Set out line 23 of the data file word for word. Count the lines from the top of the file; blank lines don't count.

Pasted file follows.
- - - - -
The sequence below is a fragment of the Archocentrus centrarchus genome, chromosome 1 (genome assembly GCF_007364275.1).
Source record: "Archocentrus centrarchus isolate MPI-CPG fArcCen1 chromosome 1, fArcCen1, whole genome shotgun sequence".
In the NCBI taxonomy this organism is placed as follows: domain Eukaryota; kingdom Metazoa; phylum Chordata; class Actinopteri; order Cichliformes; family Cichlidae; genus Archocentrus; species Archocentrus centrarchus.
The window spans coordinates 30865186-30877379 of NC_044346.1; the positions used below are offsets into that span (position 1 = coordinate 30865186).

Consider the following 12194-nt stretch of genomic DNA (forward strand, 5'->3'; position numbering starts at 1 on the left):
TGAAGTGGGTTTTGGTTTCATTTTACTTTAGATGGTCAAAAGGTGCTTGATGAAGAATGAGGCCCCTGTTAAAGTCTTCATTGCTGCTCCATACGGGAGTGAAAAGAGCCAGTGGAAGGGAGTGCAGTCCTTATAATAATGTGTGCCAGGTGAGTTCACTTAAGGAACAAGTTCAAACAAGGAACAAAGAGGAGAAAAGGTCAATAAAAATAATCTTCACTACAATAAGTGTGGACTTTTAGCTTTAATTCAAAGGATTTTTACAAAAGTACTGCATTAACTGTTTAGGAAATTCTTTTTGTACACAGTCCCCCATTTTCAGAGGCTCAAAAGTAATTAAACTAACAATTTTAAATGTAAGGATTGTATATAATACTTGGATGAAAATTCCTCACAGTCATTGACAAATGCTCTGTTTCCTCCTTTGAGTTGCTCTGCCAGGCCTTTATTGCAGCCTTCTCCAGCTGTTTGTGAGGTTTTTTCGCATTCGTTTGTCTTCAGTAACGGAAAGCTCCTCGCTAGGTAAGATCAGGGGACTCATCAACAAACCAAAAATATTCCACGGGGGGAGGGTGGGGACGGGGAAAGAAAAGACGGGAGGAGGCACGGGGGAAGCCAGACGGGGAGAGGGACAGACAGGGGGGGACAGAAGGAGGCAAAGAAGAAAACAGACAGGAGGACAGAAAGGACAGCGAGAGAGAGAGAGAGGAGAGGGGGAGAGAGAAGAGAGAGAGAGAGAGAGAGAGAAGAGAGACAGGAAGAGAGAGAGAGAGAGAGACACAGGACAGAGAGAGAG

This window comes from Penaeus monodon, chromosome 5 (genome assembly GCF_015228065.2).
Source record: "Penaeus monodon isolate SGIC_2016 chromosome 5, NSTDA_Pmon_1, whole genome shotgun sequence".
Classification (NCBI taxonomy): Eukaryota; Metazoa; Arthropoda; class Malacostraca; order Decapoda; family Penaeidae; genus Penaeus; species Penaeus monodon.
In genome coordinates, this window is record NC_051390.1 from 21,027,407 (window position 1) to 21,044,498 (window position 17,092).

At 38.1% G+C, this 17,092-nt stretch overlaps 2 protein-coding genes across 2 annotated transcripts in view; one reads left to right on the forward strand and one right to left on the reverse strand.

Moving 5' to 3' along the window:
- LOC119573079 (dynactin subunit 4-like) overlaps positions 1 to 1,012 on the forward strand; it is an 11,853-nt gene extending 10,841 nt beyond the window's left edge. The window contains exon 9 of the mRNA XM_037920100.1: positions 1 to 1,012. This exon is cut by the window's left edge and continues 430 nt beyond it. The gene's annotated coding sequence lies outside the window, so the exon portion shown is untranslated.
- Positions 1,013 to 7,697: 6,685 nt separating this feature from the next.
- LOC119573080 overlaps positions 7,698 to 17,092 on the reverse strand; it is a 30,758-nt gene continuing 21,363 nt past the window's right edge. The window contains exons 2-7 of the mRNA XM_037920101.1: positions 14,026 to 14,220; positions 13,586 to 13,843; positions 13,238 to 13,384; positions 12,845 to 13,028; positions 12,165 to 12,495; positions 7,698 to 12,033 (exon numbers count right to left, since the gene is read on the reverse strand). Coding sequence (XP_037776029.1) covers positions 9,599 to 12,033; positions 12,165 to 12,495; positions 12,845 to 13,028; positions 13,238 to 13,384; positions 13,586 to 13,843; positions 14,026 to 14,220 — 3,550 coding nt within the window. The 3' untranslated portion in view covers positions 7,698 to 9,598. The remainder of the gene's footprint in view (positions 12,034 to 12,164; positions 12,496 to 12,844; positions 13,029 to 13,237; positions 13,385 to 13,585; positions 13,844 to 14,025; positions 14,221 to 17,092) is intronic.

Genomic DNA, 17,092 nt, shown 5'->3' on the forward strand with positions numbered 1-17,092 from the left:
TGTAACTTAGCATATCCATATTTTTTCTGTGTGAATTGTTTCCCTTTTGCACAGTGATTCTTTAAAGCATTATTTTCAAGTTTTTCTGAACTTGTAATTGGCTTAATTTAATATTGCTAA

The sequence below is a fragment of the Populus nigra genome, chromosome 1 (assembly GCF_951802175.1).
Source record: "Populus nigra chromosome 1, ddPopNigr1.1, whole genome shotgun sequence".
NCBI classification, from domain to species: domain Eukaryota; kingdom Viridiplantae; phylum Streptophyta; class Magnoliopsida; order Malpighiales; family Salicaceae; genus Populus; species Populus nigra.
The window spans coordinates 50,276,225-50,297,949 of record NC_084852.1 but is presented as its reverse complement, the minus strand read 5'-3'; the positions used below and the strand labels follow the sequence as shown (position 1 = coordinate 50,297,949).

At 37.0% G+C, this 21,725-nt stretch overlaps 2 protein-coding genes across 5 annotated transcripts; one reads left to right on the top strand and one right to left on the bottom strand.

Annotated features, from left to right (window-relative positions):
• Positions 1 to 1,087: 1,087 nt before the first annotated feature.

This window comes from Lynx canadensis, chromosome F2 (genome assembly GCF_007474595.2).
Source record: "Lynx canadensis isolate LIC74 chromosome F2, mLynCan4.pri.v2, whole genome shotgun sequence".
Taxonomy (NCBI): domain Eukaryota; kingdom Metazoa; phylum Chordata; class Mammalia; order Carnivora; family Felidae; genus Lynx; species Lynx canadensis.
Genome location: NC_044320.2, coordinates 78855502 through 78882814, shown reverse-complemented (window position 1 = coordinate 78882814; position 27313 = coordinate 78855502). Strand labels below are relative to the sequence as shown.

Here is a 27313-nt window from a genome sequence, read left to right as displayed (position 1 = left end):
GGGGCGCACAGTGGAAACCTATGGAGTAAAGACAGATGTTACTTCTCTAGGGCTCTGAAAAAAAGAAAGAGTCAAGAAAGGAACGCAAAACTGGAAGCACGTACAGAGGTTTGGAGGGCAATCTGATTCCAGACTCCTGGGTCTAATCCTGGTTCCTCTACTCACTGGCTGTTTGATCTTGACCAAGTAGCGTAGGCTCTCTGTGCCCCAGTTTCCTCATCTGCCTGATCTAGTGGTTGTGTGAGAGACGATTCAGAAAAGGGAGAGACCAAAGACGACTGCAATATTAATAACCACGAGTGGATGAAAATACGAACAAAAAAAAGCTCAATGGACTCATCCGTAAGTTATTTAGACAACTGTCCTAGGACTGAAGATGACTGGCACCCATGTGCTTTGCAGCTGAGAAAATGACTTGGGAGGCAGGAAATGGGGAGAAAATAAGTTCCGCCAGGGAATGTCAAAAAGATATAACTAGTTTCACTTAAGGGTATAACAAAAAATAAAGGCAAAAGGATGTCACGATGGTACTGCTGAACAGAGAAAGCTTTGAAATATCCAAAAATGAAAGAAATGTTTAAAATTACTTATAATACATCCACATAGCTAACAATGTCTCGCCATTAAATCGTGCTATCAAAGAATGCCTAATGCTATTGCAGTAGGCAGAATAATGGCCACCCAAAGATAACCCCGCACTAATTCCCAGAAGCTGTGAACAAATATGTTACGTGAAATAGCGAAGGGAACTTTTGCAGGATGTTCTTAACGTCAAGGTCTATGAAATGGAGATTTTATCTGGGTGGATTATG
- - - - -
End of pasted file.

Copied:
Annotated features, from left to right (window-relative positions):